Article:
Conspiracy Skepticism Boosted 30% by Online Game

Survey shows 78% of Americans believe conspiracy theories have a detrimental effect on society, but an interactive research project offers hope

PHILADELPHIA–(BUSINESS WIRE)–The School of Thought International, a nonprofit organization dedicated to promoting critical thinking, has partnered with academics at Cambridge University (Cambridge, U.K.) and The University of Queensland (Brisbane, Australia) to improve healthy skepticism for conspiracy theories.

TCT Primary
TCT Primary

In contrast to standard debunking strategies, which can backfire, the Conspiracy Test is designed to help people conduct their own critical thinking investigations.

“Conspiratorial beliefs are connected with issues of trust, power, and control, so giving individuals the agency to evaluate conspiracy theories critically on their own terms may help improve rationality,” said Sander van der Linden, Professor of Social Psychology at Cambridge University, author of the book ‘Foolproof,’ and an advisor to the project.

The online platform presents a series of critical thinking steps featuring a ‘Deep-state Alien Illuminati Lizard’ named Captain Zardulu. David McRaney, a Director of The School of Thought and author of the best-selling book ‘How Minds Change,’ says that humor was a key element of the design. “By acknowledging the existence of real conspiracies and making the interaction a little less serious, we hope to reduce defensive attitudes and open people up to explore their beliefs honestly, critically, and without the threat of judgment,” he said.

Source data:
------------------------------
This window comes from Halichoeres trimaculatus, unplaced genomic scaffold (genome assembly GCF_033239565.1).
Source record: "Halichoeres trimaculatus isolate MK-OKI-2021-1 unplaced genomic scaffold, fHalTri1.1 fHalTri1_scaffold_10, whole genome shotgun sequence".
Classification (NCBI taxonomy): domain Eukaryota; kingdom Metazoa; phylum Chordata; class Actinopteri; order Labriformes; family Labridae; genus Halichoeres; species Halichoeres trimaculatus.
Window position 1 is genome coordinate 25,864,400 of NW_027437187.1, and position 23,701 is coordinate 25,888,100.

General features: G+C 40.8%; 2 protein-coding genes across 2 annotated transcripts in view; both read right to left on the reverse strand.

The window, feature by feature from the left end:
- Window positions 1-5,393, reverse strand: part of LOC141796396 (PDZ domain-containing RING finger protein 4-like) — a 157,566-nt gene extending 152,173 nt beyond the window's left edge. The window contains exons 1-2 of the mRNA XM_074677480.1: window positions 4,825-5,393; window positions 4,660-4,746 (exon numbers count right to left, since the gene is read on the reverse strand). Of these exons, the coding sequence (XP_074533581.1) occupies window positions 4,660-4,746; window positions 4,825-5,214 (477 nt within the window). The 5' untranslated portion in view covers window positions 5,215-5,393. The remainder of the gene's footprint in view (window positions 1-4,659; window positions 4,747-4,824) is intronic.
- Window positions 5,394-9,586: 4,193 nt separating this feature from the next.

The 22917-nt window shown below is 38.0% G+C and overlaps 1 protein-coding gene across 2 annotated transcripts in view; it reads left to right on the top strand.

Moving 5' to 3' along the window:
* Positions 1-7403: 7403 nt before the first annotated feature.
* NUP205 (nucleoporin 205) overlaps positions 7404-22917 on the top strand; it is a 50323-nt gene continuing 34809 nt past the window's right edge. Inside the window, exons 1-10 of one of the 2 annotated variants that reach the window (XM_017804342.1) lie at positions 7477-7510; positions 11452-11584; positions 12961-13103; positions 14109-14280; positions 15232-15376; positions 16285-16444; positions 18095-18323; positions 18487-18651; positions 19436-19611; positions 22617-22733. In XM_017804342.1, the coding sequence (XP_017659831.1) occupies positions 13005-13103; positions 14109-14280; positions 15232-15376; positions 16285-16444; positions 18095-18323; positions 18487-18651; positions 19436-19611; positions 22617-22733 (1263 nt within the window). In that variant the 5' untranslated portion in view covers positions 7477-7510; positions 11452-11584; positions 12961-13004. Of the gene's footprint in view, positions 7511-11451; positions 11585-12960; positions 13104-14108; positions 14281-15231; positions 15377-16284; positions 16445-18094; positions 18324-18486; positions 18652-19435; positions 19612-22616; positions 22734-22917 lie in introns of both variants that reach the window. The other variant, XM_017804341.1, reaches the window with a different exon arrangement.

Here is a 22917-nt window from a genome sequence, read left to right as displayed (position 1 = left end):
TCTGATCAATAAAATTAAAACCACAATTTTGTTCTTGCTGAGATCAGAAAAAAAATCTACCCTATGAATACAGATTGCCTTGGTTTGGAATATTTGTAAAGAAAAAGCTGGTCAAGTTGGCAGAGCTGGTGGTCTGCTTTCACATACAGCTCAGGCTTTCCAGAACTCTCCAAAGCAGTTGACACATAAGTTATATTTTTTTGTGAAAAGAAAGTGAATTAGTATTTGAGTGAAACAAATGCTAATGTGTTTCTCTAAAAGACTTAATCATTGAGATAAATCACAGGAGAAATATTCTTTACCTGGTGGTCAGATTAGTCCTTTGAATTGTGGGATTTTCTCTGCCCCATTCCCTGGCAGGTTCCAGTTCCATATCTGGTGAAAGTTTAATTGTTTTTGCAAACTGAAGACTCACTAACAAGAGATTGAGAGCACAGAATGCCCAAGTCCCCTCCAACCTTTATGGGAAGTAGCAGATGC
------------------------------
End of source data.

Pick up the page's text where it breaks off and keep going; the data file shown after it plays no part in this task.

Initial results show a 30% average increase in skepticism for popular conspiracy theories such as Q-Anon and Climate Change denial.

A survey commissioned by The School of Thought found that a vast majority of Americans believe that conspiracy theories have a detrimental effect on society, and more than a quarter of respondents said that conspiracy theories had hurt their relationships.

“Many people are torn between not wanting to argue with a family member about their conspiracy beliefs and worrying about them going down harmful rabbit holes. We hope to learn and share what works best to help people bolster their critical defenses against misinformation and narrative manipulations,” said Jesse Richardson, CEO of The School of Thought. “We’re primarily interested in reaching the ‘conspiracy curious’ rather than the much smaller cohort who have strong and entrenched beliefs about conspiracy theories,” he added.

The Conspiracy Test is free to play via The test will help researchers understand conspiracy thinking and how minds change. It supports efforts to combat misinformation and irrational beliefs, provide evidence to technology and media companies to help improve their services, and help governments with ways to fight foreign disinformation campaigns.

Live results are viewable on the website. The School for Thought is planning a formal research study for 2024 in collaboration with international academic partners.

About The School of Thought

The School of Thought International is a nonprofit organization dedicated to promoting critical thinking. Their free resources, published under Creative Commons licenses, have reached over 30 million people in seven languages and are being used in thousands of schools and universities worldwide.


Sara Delacruz

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